Wednesday, January 27, 2010

Brooklyn Kitchen/Roberta's Pizza Class

While cruisin' for homebrew supplies on the Brooklyn Kitchen's website last week, something caught my attention. At first I thought my eyes were deceiving me- could it really be? A two-hour class taught by Roberta's Chris Parachini on how to make Neapolitan-style pizzas in a home oven?

What a happy coincidence, since I totally have not been making three pies a week for the past five months. Okay maybe I have been, but I haven't been gaining much ground in my battle to make a better pizza. I needed guidance, and this class at BKitchen became my support group.

Brooklyn Kitchen just opened up a new location on 100 Frost St. in Williamsburg, practically under the BQE. As I mentioned, they have a decent selection of homebrew supplies, plus miscellaneous cooking untensils, butcher shop called The Meat Hook, and brand new cooking labs, where the class took place.

The first thing I hear when I walk in was, "Welcome, want a beer?" I knew instantly I was in the right place. Chris runs the class with his chief pizzaiolo from Roberta's, Angelo. They make a great team, and it's laughably clear that even when he's not on the clock, Angelo can't escape Chris's highly-detailed scrutiny.

That's Chris taste-testing Angelo's red sauce, not gesturing that he's going to yak into the bowl of crushed tomatoes. Considering this was the first class of its kind, I'm sure Chris wanted to make sure it all went smoothly, but his potshots at Angelo were all in good fun.

I have to admit that I was a tad worried going into the class that it wasn't going to be worth the cost of admission ($75). After I signed up, I sent the link to Adam @ Slice, and five minutes later Pizza Blogger replied with a how-to video of Chris making pies at Roberta's. Had I just wasted my money?

Definitely not. While the video has some great tips, you can't boil a two-hour class down to a six-minute clip. Angelo and Chris give everyone special attention and were able to right some of my pizza-making wrongs. That alone made the class worth it to me (but then again, I'm in the fringe group of weirdos that makes more pizzas at home than I know what to do with).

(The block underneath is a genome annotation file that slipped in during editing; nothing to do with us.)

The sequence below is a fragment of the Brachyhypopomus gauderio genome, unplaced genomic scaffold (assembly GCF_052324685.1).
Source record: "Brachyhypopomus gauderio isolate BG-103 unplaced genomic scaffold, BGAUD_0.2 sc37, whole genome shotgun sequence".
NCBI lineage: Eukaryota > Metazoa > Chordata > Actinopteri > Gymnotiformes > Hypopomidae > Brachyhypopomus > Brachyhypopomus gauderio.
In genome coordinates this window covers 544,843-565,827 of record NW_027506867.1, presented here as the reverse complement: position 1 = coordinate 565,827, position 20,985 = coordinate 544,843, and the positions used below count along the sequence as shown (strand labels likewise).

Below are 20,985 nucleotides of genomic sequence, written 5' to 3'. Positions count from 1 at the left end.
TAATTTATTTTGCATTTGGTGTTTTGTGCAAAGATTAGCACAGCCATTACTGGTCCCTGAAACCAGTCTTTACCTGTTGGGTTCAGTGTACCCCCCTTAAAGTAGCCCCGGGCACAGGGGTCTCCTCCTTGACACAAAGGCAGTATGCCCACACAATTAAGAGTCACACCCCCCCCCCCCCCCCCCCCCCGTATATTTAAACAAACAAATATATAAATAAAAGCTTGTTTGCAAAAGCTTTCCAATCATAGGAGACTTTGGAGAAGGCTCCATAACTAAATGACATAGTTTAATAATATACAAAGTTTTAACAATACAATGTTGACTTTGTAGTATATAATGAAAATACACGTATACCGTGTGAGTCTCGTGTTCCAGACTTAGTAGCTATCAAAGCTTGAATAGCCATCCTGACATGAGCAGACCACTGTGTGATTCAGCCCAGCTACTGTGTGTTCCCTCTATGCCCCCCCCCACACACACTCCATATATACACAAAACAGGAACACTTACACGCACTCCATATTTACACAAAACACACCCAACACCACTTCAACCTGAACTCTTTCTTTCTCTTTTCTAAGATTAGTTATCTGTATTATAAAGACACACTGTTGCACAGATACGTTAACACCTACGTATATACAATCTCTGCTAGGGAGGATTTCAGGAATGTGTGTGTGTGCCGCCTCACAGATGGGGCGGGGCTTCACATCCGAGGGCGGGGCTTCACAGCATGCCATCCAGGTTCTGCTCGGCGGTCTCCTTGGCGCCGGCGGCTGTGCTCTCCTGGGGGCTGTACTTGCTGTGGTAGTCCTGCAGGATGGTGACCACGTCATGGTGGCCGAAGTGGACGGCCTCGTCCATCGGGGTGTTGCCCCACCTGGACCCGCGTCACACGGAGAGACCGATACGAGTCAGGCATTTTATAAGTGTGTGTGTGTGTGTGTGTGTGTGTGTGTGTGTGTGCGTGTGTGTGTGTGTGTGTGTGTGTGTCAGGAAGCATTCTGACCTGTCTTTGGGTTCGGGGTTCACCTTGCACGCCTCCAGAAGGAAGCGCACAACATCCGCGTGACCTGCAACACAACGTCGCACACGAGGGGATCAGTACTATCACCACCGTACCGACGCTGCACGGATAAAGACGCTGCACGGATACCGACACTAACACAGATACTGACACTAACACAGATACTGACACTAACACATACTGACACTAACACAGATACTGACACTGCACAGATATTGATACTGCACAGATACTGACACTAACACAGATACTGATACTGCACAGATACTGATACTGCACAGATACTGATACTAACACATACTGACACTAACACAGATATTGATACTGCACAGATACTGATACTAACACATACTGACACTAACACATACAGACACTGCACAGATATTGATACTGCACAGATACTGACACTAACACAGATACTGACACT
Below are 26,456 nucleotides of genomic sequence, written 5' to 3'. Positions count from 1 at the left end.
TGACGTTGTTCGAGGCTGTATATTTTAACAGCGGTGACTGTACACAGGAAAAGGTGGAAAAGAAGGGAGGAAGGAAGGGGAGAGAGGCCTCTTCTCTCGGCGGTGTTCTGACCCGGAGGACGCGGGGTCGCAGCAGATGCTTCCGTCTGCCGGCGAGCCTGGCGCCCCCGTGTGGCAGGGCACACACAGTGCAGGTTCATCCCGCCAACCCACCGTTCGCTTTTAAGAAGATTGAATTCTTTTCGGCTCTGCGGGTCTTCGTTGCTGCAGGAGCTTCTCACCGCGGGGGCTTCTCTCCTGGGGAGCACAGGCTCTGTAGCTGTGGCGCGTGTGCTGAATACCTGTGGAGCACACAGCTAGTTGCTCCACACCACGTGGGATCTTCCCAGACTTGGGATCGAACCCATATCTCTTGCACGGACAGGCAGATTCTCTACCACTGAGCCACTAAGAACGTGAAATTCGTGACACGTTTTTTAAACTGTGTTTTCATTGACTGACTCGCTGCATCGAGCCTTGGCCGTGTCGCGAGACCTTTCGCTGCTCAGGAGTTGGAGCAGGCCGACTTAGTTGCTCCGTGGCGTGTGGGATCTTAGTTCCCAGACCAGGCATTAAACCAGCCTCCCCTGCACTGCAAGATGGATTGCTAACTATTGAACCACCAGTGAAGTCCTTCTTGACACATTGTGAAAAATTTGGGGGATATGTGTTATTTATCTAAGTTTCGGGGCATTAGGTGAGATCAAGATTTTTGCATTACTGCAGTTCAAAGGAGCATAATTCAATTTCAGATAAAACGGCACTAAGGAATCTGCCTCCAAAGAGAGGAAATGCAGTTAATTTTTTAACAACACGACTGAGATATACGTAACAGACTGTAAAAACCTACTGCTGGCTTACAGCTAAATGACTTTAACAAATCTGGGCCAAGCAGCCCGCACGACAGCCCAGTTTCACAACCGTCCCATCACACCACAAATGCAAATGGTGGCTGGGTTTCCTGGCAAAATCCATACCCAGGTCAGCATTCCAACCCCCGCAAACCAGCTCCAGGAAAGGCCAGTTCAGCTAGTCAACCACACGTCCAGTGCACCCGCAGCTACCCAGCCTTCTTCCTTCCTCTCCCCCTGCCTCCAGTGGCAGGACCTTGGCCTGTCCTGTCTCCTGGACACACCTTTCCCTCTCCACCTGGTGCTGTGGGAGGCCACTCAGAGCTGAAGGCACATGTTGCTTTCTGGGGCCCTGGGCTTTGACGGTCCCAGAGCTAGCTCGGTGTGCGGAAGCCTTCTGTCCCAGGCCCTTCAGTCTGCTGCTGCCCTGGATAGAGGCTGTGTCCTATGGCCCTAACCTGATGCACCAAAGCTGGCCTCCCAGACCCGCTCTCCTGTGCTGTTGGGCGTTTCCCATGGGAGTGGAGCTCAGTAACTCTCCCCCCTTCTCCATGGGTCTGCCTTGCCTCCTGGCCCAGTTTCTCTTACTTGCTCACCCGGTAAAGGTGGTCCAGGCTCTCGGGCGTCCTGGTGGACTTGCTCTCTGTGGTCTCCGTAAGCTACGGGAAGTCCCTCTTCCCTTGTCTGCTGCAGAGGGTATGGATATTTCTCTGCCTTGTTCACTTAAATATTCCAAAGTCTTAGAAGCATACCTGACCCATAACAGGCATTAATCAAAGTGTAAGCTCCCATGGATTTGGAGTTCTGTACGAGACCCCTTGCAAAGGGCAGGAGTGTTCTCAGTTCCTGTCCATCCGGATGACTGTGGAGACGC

Since dough takes time we didn't have to ferment and rise, we set our dough balls aside while Chris brought out some already-risen dough he made the night before.

I love the re-purposing of a spackle knife as a dough scraper. Makes sense though, right?

After Angelo walked everyone through the delicate stretching process, we started making our pies. Did I mention we got to use Roberta's home-made mozz? Here's my pie, pre-basil/pre-oven:

I wish I could show you the "after shot," but with all the commotion and so many pies, I lost sight of it after it came out.

Needless to say, everyone went a bit wild with the cheese. Fine by me!

The difference in crust "puffiness"/hole structure between these pies and the ones I've been making is drastic. Despite my better efforts, my crusts have been dense and bready. This is what I've been after:

My only wish was that we talked a little more about home oven conventions and how to get the most out of them. I know it's a big subject to cover considering everyone's oven is different, and Chris did a good job of discussing stones, ceramic tiles (what we used), and basic airflow/convection, but after reading some of the techniques home-bound pizzaiolos Pizza Blogger and Foolish Poolish have been using, I think the class could benefit from a quick chat on broilers and stone placement in the oven. Woof, run-on sentence much?

In the end, I can't recommend this class enough to anyone who is interested in making great pizza at home, or anyone who just loves pizza. It's a great facility, with great company, taught by great teachers. I went out and bought some new flour and yeast last night at Buon Italia and made some dough; considering how impressed I was with the results from the class, I may not be leaving my kitchen for quite some time!

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